Most of us who love bushwalking do so because we love nature, and one of the things we love about nature is its ephemerality, and its unpredictability. We can never count on a repetition of a beautiful moment. Its adventitious arrival thrills us precisely because it cannot be arranged or designed by us.
We always feel ourselves particularly blessed to have been allowed to see such a spectacle. But equally, and because we do not get to boss nature around, it sometimes throws weather or events at us that are perhaps not what we would have ordered had we been allowed to do so. We have to accept this aspect of nature as well as the parts we revel in – and, in fact, many of us take a perverse delight in the wild side of nature anyway, knowing it’s part of the whole package that we adore.
Those of us on the recent HWC expedition to the Western Arthurs had to take this on board. Our intention had been to traverse the whole range. For several of us, this was not the first, or even the second, attempt at doing this. First, we had to delay our start by two days because it was snowing and freezing up there, making it unpleasant and even dangerous in spots. And then, while we were up there, new weather reports promised a repetition of this, combined with howling winds. This was not a week to be doing tricky climbing, or to be camping up high. We put our tails between our legs, and retreated, yet again thwarted by the conditions. I don’t mind being out-trumped by nature. I like to think humans are demonstrably not as grand and in control as we presume ourselves to be. Perhaps a little more (and helpful) respect for forces greater than ourselves can emerge from such encounters.
So, what are some results emerging from this weather, other than our turning around and doing yet another descent of Moraine A? Well, all the rain preceding our trip meant that the notoriously muddy Port Davey track was in fine form, with excellent depths of black squelch to be fallen into by the unsuspecting walker, thinking that he or she was stepping onto a piece of ground (wet, black, sodden) like all the other bits of ground. Plomp. In they go. Boots, gaiters, pants all became coated in a thick layer of ooze. I couldn’t pull my overpants off when I got hot as mud filled the zip and it wouldn’t move. Oh well. The positive side of this is that carrying water was unnecessary: it was readily available at almost every step of the journey. (Despite this, tent sites were not too squelchy.)
One had to be very careful about where one pitched one’s tent, as the howling winds announced their presence in rowdy terms. The winds changed direction and force during the night too, catching out certain walkers that we met. Everything became just a little bit more difficult.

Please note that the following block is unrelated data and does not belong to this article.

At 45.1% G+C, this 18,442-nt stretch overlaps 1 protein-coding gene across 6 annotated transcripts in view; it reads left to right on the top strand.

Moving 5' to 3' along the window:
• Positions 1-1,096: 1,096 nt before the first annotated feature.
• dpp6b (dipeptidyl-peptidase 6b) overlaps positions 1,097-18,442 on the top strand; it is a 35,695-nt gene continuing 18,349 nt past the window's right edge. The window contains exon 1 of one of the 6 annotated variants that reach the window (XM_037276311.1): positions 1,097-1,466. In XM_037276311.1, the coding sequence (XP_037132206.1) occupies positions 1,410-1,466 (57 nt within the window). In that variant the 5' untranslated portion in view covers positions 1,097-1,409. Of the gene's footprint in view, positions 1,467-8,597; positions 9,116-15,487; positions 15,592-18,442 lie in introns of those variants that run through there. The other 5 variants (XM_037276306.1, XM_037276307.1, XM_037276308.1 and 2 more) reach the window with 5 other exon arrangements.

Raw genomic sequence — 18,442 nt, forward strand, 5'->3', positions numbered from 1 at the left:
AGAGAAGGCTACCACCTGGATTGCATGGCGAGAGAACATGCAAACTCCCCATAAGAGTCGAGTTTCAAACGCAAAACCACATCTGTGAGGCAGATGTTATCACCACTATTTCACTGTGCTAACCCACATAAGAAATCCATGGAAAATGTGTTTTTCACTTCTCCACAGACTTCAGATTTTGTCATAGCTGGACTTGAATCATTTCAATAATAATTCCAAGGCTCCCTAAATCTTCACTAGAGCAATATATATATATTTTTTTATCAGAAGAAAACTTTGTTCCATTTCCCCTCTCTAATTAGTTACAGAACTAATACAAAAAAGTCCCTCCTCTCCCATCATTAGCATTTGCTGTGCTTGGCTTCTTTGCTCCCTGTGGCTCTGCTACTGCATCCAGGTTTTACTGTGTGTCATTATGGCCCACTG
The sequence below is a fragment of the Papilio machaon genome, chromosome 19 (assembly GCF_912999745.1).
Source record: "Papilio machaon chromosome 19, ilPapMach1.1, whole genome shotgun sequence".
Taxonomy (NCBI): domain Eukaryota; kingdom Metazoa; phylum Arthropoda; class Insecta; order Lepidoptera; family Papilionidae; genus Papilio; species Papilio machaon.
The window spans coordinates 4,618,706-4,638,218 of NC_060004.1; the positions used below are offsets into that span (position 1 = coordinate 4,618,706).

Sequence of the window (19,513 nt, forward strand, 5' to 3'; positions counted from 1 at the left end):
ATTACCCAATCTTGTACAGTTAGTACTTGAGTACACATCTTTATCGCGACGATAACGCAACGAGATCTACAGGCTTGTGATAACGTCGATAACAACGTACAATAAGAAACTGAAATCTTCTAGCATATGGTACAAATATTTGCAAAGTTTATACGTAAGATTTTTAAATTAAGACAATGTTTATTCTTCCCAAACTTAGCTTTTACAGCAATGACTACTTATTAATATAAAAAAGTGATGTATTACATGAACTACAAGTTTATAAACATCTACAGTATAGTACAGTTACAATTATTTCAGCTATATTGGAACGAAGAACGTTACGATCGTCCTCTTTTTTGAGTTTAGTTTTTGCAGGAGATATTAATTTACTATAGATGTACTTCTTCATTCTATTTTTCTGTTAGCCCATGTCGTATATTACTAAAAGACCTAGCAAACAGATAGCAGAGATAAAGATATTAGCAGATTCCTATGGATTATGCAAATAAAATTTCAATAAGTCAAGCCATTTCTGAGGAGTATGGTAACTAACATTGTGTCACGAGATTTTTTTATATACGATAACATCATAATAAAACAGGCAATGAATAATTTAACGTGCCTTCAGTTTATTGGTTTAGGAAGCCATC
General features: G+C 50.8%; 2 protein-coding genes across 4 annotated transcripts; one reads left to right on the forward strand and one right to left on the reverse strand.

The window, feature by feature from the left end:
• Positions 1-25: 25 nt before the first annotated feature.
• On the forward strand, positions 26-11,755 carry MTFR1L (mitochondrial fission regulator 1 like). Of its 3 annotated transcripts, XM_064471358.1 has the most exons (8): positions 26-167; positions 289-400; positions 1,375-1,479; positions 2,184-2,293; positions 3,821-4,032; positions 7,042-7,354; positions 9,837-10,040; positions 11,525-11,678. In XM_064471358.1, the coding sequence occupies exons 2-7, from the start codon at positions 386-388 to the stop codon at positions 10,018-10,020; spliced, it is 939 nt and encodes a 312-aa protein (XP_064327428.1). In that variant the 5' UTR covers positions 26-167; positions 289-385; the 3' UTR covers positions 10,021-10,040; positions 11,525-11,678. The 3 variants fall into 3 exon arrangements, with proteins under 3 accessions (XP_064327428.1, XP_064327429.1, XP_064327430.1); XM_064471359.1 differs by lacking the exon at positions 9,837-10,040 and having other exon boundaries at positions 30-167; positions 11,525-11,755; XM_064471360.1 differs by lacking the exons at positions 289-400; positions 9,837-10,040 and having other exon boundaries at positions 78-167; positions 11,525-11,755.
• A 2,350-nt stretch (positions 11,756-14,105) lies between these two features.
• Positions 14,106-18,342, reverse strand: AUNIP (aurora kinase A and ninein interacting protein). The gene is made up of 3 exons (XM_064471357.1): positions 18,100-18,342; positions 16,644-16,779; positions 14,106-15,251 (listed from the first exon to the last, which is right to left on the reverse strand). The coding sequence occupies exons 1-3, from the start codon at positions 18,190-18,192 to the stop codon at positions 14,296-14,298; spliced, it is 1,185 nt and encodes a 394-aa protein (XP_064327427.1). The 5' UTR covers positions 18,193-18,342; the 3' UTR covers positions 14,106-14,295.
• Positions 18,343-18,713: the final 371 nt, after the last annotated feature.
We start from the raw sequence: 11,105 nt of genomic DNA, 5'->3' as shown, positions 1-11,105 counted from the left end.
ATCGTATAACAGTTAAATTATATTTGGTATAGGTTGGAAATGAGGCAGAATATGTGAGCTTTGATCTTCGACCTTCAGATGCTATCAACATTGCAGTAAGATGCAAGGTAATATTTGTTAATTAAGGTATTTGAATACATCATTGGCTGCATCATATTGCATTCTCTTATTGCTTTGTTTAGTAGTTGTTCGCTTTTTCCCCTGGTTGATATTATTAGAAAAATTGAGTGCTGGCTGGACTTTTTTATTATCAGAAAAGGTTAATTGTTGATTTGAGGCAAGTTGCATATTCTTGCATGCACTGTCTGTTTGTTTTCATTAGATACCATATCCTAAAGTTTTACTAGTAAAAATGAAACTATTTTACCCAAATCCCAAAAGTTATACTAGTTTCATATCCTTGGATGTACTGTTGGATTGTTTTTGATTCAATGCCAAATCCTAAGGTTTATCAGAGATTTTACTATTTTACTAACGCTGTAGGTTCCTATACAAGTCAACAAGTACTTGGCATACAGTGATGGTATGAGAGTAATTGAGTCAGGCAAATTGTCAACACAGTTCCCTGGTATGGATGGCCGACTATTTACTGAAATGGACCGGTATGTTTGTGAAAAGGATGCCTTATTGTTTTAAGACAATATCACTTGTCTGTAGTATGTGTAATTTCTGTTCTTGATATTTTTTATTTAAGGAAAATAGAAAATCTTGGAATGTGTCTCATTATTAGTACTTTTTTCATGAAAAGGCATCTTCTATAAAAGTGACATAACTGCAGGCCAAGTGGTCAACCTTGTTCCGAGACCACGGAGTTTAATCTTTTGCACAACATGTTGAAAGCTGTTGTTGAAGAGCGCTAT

It was pretty cold for summer. The lakes did not score swimmers. In fact, my beanie was on my head for almost the whole time – day and night. My coat never came off once, and most of every day I wore both my padded coat and my Event Anorak to keep out the wind. I also wore an icebreaker the entire trip.
I would like to say that a positive aspect of this weather was moody mist and dark, interesting clouds. However, I must say that I found the sky difficult to photograph this trip: it was just a little bit too light, and, as I was on a supposedly long expedition, I hadn’t brought my full frame camera with GND filters to darken things down. I struggled to avoid washed out areas.
I didn’t get to climb any new mountains or tread any new paths, but, hey, a party that only has people you know is not a bad party. I reclimbed things, and explored areas that I knew more thoroughly. I also got to meet new people – both in our group, and amongst the others who happened to be camped near us, or whom we met on the track. Some along the track that I met wanted to complain about the mud, but, really, it is not such a bad thing, as it helps keep the numbers down, and to deter many of the people who couldn’t actually cope with the real Western Arthurs, the high, ferocious, untamed bit “up there”. (The severity of Moraine A also helps in this regard). Take away that mud, attract even larger droves of people in there, and the place will be ruined. It’s already overcrowded to a disturbing degree.
In the course of our trip, we encountered a walker without a map, one without any kind of a rain jacket, people using a kind of tarp-shelter rather than a tent, many people who didn’t own thermal or woollen gear but were relying on cotton garments to keep them warm, people who didn’t own down bags, and many, many people who had no idea of the weather reports. This area is too popular for some of its users’ own good, I fear. If you want to visit the Western Arthurs, do yourself a favour and go to a reputable bushwalking shop to discuss your gear, and please also consult the excellent website run by the Bureau of Meteorology, both before you leave, and in high places when up there, so you can get an update. Knowing what to expect, and reacting appropriately to bad reports, is very important. It goes without saying that a map and compass are essential. This is not continental Europe: there are no cute yellow signs up there, and there are no splashes of red and white paint on rocks. When the mist closes in, it is very easy to get totally disoriented, even with a compass! And once the bad weather arrives, you may not even meet anyone who can help you, as they will be either sheltering in a tent somewhere, or they will have cleared out, to try again another time.